Those Dirty Democrats!

Well, GOP.com has a new video showing numerous video clips of Democrats in the past proclaiming what the President from 2002 onward leading up to the war. This line that Saddam Hussein had acquired Weapons of Mass Destruction. And so, now the GOP, on the defensive, is trying to come back on the offensive against the democrats, and call them liars.

Let’s get one thing straight. To date, no weapons of mass destruction have been found. We know that at some point in the past the Iraqi government did indeed have access to horrible weapons. We sold them to Iraq. That goes for the deadly VX nerve gas that Saddam will stand trial for using on civilians during the conflict between Iran and Iraq in the 1980s. It goes for the scuds and other weapons that our own troops faced in the first war.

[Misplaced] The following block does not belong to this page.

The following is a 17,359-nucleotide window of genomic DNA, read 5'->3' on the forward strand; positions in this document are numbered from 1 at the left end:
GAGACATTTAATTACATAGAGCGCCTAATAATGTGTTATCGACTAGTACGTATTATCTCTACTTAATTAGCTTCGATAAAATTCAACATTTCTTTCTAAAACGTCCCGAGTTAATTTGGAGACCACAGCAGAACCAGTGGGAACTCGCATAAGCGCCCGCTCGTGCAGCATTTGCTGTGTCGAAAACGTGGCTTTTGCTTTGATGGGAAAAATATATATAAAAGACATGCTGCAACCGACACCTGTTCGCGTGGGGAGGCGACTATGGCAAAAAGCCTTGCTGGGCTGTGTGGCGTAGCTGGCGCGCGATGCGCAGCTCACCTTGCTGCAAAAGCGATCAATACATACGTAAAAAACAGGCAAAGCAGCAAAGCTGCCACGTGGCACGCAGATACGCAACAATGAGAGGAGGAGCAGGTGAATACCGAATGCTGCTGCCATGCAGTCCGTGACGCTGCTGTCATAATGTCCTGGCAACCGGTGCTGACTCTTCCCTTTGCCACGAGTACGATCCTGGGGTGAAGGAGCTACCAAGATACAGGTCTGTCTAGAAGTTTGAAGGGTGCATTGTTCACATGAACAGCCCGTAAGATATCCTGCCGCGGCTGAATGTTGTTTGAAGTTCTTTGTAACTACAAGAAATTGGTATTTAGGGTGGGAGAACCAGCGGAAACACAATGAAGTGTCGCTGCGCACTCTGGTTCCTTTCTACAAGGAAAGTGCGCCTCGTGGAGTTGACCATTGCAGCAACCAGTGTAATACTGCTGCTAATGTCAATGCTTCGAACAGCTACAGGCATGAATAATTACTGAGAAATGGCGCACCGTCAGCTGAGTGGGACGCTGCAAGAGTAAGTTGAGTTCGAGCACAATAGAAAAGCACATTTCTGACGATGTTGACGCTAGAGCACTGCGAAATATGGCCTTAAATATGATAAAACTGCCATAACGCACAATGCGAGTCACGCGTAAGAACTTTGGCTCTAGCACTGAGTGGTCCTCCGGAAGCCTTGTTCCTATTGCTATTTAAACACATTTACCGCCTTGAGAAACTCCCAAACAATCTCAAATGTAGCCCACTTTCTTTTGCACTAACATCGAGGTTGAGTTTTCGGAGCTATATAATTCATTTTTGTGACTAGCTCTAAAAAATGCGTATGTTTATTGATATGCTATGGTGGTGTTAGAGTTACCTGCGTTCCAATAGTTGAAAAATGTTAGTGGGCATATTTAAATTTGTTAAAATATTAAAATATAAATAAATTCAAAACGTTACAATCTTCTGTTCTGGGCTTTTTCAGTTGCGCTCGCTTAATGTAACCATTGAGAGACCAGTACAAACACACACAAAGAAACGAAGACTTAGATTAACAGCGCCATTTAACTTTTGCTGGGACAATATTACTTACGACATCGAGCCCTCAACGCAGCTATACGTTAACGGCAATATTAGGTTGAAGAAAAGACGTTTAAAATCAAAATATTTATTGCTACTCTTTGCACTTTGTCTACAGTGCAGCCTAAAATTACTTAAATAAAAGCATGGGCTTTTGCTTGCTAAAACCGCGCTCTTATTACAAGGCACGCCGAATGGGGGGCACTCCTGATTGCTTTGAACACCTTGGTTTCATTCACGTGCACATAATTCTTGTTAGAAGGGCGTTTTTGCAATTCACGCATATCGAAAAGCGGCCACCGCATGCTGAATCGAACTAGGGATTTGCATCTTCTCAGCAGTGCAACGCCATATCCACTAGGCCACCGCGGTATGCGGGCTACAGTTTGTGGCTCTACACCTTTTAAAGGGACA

Is it irresponsible for the democrats to turn around and say they never believed Saddam had such weapons? Yes. Does that clear the horrible record of the republicans? Not on your life.

Let’s face the facts. The democrats have not been saints, or served our interests. The republicans have done worse, but that does not excuse incompetance of democrats. Still, the democrats have every right to turn around and admit their mistakes, their grievous errors, and still hold strong against the republicans. The republicans also have the right to turn around, face down their own mistakes, and change. No points for admitting your wrongs and continuing them. No victory for merely pummelling your political opponents.

You can claim that the intelligence, unpressured, was just wrong. It does not paint you in a better light to say, “we funded these efforts to gather intelligence that failed,” unless you yourself are welling to admit failure. That’s something that the republicans haven’t done. They are trying now to scapegoat the democrats for the same thing.

It doesn’t fly.

The Storming of the Rave…